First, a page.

There are some people that I hear on videos or otherwise read about, and think Why the hell did they get so dumb? What happened?. These aren’t the traditional morons, no — these are the people who made sweeping, revolutionary changes in their industry or are otherwise considered geniuses of their craft, who have gone on to a different venture only to sod the whole thing up. This event is what I’d like to call the Ben Carson effect.
The Ben Carson effect is named after perhaps the greatest example of such a thing; Ben Carson, the famed neurosurgeon who went on to completely embarrass himself in the domain of politics. There’s plenty of other examples as well, such as Jordan B. Peterson, or Bill Nye, or Neil DeGrasse Tyson — all people who started out with great enough reputations, only to soil them. Now, the interesting things about these cases, and the Ben Carson effect in general, is that the things these individuals pivoted to aren’t too different from what they’ve been doing. For example, Ben Carson was well known for becoming one of the lead speakers for the anti-vaccine movement… yet, being one of the leaders in the medical industry, really should’ve known better. Same with Jordan B. Peterson, whose background is in psychology and yet decided to speak out on the psychology of gender.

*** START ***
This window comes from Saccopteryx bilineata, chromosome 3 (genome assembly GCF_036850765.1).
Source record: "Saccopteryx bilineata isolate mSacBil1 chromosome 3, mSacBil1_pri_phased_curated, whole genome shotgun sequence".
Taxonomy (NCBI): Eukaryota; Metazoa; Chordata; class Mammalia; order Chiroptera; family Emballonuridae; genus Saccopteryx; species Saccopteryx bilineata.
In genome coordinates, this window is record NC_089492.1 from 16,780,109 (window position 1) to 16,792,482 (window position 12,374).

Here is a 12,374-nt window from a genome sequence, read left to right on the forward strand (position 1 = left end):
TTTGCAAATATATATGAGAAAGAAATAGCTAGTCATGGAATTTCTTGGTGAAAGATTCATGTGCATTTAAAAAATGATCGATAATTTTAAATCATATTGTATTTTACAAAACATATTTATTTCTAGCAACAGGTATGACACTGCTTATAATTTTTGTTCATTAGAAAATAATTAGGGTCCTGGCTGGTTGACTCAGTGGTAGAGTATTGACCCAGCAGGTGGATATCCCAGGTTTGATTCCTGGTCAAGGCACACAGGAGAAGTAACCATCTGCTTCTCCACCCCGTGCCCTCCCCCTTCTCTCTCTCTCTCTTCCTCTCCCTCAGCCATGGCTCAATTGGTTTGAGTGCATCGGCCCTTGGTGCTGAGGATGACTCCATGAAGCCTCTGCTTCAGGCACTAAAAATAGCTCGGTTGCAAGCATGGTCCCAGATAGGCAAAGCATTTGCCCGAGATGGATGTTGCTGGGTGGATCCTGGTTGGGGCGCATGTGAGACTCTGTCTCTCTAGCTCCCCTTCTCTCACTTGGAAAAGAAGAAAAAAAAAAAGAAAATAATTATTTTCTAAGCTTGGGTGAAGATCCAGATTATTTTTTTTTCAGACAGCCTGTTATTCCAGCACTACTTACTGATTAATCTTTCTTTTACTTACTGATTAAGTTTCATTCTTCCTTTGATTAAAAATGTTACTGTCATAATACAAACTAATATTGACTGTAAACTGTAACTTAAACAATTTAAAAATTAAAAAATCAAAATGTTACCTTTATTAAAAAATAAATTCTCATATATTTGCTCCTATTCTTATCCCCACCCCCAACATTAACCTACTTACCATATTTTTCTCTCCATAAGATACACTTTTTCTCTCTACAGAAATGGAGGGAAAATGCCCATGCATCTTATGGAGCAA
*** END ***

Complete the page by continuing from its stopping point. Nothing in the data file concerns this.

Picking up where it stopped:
I think a lot of this effect boils down to the negative effects of fame. This might be controversial to say, but I don’t think Ben Carson or Jordan B. Peterson really believe what they say; or, at least, didn’t believe what they said at the beginning. Each of their downfalls started with a small comment or event that drove people to attention… I believe that, once they noticed people were giving them attention for saying such things, they sought to exploit that attention, and eventually things got to such a point that they were consumed by this community so much that they started genuinely believing it.
Now, is there a way to reverse the Ben Carson effect? Probably. However, like most things discussed on this blog, this can solely be influenced by the individual themselves. If Ben Carson believes he has gone astray, then he can rectify it; however, he needs to believe it first, which takes quite a lot of trouble in itself. There could also be a sort of sunk cost effect to all this, where people might think they’re in too deep to turn back now. I think overall this concept would be interesting to explore more into the future.